Software--whether sold as a service (SaaS) or via CD or DVD--is a multibillion-dollar business, with new vendors and solutions popping up all the time. In a recent Market Trends forecast, Gartner predicted SaaS and cloud-based business application services alone would reach $32.2 billion in sales by 2016.
But just because you have developed a great app or solution doesn't guarantee success. So how can you increase your chances of getting your software or digital offering purchased? CIO.com queried dozens of marketing and sales pros who know a thing or two about selling software and digital services online to find out. Following are their top 14 tips for how to sell software via the Web.
1. Use a reliable cloud hosting service instead of managing everything in-house. Why spend the time and money on building and maintaining your infrastructure when you can host in the cloud? "In just a few hours, a hosting provider can provision dedicated servers and cloud servers for you, and your business will be up and running with limited cost and risk," explains Emil Sayegh, the CEO and president of Codero Hosting, a provider of dedicated, managed and cloud hosting services.
Other benefits of hosting your software in the cloud: "You can do all your testing and development in their data center and then deploy into production," he says. "Once in production, if the load increases or decreases you can scale your infrastructure on demand without owning a single piece of equipment, or worrying about server maintenance and upkeep."
2. Beta test. "To sell software online it's important to get feedback before investing too many resources into the development of your site or product," says Phil Sharp, senior marketing manager, UserTesting.com. "Mock up the simplest version of what you're offering, get it in front of people and get their brutally honest feedback. This will help you improve your product early and save you thousands of dollars down the road."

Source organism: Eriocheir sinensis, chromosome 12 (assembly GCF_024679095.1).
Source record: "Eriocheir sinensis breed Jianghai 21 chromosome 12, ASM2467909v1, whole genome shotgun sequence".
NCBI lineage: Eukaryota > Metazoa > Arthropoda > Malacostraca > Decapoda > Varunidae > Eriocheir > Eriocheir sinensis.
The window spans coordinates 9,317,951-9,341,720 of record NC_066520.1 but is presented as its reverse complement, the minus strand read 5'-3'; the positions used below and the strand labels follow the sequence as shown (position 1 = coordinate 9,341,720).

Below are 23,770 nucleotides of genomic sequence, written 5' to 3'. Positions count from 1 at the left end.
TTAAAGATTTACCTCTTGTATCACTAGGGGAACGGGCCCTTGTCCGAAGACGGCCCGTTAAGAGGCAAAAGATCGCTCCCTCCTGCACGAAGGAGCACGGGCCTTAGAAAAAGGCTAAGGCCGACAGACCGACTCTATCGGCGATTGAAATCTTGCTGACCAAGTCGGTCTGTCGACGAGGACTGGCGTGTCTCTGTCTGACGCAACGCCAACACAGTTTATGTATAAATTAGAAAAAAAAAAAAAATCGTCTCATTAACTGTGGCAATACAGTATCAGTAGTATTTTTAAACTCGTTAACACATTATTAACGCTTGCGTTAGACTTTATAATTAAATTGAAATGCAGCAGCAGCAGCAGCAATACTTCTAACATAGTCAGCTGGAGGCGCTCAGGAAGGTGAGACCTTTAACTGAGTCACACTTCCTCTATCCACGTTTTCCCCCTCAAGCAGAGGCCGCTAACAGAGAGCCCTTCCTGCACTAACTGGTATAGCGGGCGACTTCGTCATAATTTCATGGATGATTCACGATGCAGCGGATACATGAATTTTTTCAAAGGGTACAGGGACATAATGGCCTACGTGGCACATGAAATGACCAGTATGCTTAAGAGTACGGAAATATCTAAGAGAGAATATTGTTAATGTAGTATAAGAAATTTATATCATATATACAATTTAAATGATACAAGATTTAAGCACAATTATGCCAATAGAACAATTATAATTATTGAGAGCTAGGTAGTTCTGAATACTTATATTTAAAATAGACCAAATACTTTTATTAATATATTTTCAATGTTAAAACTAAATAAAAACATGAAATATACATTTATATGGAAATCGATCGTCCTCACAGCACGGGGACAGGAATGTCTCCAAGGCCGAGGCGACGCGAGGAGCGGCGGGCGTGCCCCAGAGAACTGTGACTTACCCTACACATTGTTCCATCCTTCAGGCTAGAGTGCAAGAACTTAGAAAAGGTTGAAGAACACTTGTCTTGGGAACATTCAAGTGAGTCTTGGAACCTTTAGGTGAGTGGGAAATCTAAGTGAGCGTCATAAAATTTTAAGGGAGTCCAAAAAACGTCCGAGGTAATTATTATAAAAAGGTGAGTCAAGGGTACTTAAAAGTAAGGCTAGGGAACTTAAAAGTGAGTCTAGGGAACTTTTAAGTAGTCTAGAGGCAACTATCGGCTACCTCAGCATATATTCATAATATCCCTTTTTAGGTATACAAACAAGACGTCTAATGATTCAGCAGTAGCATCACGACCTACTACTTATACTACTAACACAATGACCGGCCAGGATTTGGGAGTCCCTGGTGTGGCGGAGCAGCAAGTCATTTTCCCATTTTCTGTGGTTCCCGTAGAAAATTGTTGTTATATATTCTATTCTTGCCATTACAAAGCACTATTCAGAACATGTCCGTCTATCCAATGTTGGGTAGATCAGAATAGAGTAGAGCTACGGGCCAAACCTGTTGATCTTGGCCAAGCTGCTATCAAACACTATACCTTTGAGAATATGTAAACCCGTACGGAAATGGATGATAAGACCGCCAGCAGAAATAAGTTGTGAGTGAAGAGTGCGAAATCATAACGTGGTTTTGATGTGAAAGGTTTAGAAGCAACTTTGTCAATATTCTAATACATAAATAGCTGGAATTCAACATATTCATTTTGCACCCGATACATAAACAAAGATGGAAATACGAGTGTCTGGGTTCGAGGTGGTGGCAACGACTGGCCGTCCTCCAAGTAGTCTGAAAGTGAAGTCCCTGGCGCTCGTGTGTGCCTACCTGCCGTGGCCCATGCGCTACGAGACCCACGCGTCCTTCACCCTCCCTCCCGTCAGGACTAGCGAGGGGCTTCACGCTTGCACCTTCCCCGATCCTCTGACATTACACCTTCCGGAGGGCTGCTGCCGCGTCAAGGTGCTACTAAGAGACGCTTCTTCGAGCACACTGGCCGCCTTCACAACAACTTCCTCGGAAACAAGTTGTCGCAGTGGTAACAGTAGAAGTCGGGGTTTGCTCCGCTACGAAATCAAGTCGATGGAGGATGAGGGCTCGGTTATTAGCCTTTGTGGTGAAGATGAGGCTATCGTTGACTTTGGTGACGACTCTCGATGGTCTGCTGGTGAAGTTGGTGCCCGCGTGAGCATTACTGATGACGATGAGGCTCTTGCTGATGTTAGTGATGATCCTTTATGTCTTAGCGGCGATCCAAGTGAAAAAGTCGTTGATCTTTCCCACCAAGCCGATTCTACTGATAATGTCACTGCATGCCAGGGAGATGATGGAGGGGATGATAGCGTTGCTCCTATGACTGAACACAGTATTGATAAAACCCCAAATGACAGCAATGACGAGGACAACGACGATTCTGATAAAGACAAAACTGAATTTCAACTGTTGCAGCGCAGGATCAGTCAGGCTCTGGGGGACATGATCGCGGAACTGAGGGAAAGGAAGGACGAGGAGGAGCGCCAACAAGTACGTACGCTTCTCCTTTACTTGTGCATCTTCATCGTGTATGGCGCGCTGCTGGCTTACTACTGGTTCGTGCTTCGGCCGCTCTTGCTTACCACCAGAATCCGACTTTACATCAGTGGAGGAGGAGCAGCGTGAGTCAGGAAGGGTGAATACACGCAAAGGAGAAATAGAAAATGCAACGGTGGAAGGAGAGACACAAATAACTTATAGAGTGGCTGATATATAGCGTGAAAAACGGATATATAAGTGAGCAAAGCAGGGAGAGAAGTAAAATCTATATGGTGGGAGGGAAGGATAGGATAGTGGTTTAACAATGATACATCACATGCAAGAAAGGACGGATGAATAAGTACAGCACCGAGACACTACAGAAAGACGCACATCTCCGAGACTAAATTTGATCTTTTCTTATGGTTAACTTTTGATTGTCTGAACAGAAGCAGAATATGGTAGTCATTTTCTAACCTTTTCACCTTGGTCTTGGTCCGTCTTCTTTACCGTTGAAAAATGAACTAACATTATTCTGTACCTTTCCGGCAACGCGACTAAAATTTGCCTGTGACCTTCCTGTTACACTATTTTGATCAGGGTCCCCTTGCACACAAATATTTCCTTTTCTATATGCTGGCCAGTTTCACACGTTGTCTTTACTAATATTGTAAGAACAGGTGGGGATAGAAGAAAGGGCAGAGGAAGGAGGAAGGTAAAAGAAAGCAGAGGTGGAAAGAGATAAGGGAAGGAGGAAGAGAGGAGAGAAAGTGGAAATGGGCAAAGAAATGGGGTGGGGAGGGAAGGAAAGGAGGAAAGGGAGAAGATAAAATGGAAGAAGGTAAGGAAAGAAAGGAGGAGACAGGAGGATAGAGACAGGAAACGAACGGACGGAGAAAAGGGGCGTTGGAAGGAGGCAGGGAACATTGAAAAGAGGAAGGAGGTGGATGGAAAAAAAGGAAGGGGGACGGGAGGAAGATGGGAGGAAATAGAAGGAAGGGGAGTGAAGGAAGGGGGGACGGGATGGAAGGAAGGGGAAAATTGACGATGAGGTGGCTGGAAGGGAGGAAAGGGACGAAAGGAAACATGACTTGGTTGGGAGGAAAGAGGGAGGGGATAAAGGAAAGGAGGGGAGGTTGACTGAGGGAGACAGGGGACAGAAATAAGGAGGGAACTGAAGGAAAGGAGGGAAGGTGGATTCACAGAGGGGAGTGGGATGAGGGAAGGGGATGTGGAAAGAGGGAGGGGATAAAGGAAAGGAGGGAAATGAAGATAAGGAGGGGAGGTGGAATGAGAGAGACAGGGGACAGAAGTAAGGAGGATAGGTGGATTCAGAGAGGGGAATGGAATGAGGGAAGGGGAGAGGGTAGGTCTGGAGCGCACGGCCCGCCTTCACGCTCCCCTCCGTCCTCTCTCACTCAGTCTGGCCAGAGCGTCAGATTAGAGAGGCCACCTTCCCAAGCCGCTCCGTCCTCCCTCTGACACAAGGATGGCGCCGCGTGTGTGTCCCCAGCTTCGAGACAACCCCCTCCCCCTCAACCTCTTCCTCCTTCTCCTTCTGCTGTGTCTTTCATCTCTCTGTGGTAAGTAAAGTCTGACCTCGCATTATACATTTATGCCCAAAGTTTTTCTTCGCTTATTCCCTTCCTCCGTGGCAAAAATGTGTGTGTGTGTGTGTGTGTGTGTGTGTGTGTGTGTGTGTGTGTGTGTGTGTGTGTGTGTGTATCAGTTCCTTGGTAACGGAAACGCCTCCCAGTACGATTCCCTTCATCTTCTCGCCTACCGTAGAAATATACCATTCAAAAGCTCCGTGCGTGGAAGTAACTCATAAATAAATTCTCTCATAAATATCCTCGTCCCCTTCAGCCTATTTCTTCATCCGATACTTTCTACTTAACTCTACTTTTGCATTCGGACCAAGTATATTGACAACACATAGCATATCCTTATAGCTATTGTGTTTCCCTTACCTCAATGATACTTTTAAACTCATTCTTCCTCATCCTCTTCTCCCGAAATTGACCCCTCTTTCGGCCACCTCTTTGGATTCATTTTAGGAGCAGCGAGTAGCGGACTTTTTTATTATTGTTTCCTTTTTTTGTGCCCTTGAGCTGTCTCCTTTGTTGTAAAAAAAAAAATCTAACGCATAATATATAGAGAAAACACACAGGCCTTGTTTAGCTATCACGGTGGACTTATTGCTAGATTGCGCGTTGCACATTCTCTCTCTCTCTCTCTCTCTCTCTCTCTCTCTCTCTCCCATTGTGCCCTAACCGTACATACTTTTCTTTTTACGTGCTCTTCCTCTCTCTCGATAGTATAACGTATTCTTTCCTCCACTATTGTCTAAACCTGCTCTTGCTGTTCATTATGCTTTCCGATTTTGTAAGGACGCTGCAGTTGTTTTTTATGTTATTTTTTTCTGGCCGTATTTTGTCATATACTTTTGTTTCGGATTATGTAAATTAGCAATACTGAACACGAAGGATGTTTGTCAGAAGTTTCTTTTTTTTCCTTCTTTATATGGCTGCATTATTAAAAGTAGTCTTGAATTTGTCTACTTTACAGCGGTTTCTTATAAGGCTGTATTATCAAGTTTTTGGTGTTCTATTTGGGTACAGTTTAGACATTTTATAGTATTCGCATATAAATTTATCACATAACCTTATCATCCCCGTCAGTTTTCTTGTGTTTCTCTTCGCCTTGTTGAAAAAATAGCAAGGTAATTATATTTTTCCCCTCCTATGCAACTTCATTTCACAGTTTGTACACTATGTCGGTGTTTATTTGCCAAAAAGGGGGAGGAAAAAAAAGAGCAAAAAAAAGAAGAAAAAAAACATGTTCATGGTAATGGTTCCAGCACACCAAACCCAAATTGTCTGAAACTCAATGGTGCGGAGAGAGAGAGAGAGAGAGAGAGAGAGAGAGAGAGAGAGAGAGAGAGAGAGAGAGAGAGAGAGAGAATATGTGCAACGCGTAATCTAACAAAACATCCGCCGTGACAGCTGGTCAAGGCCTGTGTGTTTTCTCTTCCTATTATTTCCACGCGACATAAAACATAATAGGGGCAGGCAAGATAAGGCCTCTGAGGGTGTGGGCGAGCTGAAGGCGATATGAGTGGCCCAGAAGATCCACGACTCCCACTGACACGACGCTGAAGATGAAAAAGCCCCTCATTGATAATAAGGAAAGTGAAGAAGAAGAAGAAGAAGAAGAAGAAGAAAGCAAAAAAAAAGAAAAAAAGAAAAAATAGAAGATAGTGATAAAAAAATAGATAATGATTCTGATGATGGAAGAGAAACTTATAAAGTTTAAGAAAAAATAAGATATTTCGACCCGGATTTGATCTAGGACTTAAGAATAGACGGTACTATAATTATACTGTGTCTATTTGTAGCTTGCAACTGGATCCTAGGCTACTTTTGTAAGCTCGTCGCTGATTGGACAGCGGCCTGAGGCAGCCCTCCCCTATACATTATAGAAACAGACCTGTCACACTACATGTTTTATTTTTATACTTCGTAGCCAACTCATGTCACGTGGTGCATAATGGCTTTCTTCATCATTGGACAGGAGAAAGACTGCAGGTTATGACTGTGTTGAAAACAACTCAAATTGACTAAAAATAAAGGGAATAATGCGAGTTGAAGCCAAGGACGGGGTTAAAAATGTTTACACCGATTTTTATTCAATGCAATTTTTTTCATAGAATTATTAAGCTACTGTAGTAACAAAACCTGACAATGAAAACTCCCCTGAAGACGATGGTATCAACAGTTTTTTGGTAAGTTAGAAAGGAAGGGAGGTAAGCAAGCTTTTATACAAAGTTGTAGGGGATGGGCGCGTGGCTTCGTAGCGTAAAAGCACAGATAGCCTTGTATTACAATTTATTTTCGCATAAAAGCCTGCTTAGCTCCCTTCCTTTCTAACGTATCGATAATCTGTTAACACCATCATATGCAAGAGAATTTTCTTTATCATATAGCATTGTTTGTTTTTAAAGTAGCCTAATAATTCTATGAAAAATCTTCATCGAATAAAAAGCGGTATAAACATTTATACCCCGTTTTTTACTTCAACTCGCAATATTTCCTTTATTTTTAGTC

3. Offer a free trial. Especially if you are "a small, unknown company, you need to provide something to help potential customers see that your product is not a scam, and it will work for them," says Kelly Wilkerson, cofounder, Decipher Media, which offers desktop solutions for managing iPhone data. "Slightly over half of the 'Buy' button presses on our Web page come through the 'Register' button within our trial software, rather than our regular product page on the site. Testimonials help. Software safety badges help. But nothing helps as much as a free trial."
4. Consider a freemium model. "Another option is to offer freemium versions of your software--free access to basic features with the option to access premium features for an upgrade cost," says Michelle Nerlinger, director of Marketing at SafeNet, a data protection provider. "It's a smart up-sell path that can encourage paid licenses." Adds Ryan Connors, the marketing manager at Apptegic, a customer engagement solution provider, "By breaking down the barriers to adoption, you'll find people more eager and willing to try out your software and service."
Sign up for Computerworld eNewsletters.